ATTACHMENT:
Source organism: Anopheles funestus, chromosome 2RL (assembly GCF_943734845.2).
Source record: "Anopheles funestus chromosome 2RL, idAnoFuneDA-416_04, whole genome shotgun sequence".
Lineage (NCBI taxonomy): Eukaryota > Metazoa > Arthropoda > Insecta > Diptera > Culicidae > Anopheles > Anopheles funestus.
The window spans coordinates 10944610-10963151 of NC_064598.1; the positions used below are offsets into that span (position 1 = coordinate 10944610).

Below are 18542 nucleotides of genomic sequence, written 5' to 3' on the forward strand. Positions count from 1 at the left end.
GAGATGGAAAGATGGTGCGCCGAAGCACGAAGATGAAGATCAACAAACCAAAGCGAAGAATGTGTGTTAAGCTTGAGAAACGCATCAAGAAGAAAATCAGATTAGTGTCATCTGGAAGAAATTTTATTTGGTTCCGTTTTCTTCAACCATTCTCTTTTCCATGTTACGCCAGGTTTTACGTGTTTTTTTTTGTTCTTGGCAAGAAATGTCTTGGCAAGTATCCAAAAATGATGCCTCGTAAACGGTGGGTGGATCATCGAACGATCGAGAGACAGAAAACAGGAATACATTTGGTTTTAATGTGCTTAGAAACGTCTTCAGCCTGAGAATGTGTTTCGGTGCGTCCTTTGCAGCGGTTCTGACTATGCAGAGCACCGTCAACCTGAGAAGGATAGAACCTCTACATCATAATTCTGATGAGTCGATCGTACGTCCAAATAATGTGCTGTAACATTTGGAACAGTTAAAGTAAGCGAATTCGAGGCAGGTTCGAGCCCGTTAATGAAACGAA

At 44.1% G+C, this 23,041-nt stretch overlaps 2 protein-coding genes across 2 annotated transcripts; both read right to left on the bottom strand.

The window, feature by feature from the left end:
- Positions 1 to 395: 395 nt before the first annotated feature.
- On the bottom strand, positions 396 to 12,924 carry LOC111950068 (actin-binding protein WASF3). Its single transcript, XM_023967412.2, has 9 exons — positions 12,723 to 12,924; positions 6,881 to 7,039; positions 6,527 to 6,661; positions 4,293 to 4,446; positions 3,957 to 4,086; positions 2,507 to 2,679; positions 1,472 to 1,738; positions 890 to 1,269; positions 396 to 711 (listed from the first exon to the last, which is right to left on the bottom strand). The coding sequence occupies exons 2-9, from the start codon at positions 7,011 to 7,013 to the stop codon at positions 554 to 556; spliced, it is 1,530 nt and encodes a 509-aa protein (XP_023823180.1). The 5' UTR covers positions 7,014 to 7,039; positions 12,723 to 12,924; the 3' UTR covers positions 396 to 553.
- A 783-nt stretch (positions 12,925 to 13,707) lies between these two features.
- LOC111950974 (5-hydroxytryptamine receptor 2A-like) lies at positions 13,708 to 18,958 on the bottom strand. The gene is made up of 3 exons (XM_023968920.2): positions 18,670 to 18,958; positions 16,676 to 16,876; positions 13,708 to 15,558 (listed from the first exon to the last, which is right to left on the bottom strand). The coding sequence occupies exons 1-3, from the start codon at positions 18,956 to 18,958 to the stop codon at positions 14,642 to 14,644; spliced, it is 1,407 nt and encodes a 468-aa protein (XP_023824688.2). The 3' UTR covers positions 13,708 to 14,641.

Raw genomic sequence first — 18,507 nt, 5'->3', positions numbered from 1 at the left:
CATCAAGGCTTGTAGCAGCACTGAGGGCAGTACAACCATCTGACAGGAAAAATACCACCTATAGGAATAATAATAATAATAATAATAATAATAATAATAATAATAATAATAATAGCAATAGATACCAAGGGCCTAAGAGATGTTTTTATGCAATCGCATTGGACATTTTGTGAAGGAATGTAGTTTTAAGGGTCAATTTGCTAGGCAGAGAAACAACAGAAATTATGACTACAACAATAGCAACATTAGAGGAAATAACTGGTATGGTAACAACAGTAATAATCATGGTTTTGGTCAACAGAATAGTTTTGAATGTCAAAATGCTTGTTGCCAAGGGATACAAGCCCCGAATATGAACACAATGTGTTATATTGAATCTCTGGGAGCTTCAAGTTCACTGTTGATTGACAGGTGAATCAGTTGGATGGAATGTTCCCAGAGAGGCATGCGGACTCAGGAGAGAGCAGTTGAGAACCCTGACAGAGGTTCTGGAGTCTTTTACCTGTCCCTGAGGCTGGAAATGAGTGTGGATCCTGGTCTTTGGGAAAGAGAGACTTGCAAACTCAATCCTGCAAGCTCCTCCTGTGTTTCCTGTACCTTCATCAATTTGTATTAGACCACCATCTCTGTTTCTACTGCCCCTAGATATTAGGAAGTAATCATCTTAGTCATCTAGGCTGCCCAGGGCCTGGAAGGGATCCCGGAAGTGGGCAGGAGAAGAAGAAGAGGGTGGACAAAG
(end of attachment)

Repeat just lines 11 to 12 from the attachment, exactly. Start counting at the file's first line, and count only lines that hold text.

- A 783-nt stretch (positions 12,925 to 13,707) lies between these two features.
- LOC111950974 (5-hydroxytryptamine receptor 2A-like) lies at positions 13,708 to 18,958 on the bottom strand. The gene is made up of 3 exons (XM_023968920.2): positions 18,670 to 18,958; positions 16,676 to 16,876; positions 13,708 to 15,558 (listed from the first exon to the last, which is right to left on the bottom strand). The coding sequence occupies exons 1-3, from the start codon at positions 18,956 to 18,958 to the stop codon at positions 14,642 to 14,644; spliced, it is 1,407 nt and encodes a 468-aa protein (XP_023824688.2). The 3' UTR covers positions 13,708 to 14,641.